It’s that time again, many of you are going back to school and a proper safety and security checklist will help you for the coming year. Schools hire new Administrative staff and teachers, teachers and students move to new classrooms, school buildings undergo construction. Before the new school year begins, teachers, administrators and parents should review old emergency plans and make updates accordingly. Share the below lists with the people in your community to make this upcoming school year one of the safest and most secure year yet!
- Ensure emergency protocols are in place and posted in each classroom.
- Go over basic emergency protocols with teachers and staff (i.e.: Evacuation, Shelter in Place, Lockout and Lockdown.) Answer questions when possible.
- Review key plan elements such as alert capability, relocation sites, and transportation elements to ensure they are in place.
- Develop a drill-schedule for early and mid-year that practices the main protocols.
- If buses are used, schedule times for evacuation practice. Ensure evacuation is practiced from the buses at least 2 times per year.
- Make contact with local emergency services to request they attend a drill that would elicit their response. (Fire for Evacuation and Police for Lockdown.)
- Practice basic computer security hygiene. Cyber hygiene includes practices like password or thumbprint protecting your device, encrypting your device, using antivirus software, installing the latest software updates, wiping a device before selling or donating, removing unnecessary software, enabling and configuring a firewall, and routinely backing up your data.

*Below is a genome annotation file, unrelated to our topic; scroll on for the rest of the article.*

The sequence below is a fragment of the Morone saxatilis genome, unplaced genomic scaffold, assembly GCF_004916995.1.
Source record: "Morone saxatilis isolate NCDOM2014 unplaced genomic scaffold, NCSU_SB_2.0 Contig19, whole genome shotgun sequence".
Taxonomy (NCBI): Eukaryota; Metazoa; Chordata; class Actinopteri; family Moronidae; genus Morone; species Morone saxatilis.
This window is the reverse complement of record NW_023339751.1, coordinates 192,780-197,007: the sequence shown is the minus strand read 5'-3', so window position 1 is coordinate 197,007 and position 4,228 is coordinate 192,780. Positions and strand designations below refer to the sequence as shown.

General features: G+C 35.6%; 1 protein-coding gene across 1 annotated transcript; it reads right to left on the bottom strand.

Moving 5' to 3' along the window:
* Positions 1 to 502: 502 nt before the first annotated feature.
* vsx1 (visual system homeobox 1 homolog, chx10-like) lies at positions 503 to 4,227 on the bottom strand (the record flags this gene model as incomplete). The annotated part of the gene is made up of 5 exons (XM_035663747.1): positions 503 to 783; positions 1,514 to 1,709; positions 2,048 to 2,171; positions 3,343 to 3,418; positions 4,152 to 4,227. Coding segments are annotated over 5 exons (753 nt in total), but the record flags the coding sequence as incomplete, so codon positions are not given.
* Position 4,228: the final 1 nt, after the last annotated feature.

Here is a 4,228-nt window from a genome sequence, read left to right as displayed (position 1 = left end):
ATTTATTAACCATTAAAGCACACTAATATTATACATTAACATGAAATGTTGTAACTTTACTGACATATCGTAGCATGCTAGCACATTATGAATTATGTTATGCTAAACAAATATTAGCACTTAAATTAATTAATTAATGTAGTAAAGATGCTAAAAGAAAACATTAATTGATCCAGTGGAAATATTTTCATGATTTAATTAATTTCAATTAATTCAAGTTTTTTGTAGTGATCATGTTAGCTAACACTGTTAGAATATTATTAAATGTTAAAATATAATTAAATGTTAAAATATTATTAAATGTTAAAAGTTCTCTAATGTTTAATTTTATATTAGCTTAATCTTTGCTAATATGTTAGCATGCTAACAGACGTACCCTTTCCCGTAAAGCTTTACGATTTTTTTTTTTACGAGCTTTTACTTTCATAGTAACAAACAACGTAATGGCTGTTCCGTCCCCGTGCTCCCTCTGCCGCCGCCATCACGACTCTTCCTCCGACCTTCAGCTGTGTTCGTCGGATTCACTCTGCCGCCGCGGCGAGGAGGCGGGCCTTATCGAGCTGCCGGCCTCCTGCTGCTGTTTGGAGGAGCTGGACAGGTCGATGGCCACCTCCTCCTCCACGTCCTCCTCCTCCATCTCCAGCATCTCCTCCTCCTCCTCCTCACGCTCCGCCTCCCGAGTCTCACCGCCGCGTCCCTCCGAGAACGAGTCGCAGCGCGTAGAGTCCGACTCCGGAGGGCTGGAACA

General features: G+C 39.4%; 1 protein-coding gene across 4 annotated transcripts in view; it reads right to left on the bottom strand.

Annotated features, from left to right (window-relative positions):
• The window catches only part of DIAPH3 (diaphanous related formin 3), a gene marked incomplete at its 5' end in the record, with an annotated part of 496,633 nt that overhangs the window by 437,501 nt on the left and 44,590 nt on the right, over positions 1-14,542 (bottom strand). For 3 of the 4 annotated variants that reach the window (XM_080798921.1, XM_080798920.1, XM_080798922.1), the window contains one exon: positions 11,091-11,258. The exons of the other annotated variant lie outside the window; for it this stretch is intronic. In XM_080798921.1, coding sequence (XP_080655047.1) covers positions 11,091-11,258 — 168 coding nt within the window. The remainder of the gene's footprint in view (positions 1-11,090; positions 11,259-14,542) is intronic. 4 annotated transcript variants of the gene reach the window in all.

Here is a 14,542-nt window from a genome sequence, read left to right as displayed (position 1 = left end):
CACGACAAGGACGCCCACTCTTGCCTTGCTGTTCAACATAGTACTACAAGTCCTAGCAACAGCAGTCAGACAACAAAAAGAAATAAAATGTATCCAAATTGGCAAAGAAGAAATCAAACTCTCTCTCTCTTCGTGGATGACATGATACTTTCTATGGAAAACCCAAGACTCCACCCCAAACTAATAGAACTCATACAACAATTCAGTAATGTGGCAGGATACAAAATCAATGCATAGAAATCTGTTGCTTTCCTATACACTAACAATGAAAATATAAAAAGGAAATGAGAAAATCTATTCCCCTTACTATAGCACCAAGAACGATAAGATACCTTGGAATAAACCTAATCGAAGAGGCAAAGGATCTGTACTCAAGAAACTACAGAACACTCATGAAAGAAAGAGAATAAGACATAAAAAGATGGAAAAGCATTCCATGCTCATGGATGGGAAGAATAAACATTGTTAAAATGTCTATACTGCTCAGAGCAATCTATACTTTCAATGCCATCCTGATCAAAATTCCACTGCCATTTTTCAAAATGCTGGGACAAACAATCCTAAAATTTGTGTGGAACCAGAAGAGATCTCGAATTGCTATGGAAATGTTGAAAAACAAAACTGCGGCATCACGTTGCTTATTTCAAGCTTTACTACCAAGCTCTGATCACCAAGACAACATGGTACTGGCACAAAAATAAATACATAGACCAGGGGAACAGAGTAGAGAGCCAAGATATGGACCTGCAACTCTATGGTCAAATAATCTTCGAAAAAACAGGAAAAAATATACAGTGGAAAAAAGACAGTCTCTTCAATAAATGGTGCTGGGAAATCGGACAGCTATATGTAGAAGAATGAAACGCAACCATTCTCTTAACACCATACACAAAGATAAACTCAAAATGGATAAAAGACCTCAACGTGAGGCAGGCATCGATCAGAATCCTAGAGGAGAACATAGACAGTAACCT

- Practice safe computing. Do not open unsolicited attachments or follow unsolicited links in email messages, use caution when downloading files, and browse wisely by avoiding suspicious websites. Carefully weigh the pros and cons of sharing your personal info in exchange for free products and services.
- Review basic emergency procedures to include Evacuation, Shelter in Place, Lockout and Lockdown. Ensure you are aware of the role you must play in each situation. Ask for clarification when plans are ambiguous.
- Check emergency supplies and ensure they are available and operating properly.
- Ensure you have access to any mass alert capability such as PA system or any emergency response APPs used.
- Plan a time, as early in the year as possible, to review basic emergency responses with children. Be sure to do this in an age appropriate manner.
- Be aware of phish emails. Phish emails are emails sent from criminals looking to infect your computer or steal your information. Do not open suspicious links in email, tweets, posts, online ads, messages or attachments. Double-check embedded email links by hovering over the link to see its true destination.
- When age appropriate, ensure children know parents contact information to include phone numbers, home address etc.
- Consider a backpack emergency card with relevant phone numbers, medical allergies, and other information that could be used to help in an emergency.
- Ask the school about their plan to deal with emergencies and make sure they have a reunification plan in place.
- Update all emergency contacts. Consider authorizing a non-parent to pick up your child(ren) in case of emergency, and you are unable to be there.
- Have an age appropriate conversation with the child about maintaining safety and about age appropriate situational awareness.
- Avoid oversharing on social media. Even a check-in at your favorite coffee shop can reveal more than intended. Personal information shared on social sites can be the final puzzle piece hackers need to unlock identity theft.
- Be wary of used devices. Wipe any previously owned device before using with professional software, or reset the device back to factory defaults.
- Try not use public Wi-Fi. Whether you’re studying in a coffee shop or somewhere else be careful when connecting to public Wi-Fi with a school provided computer.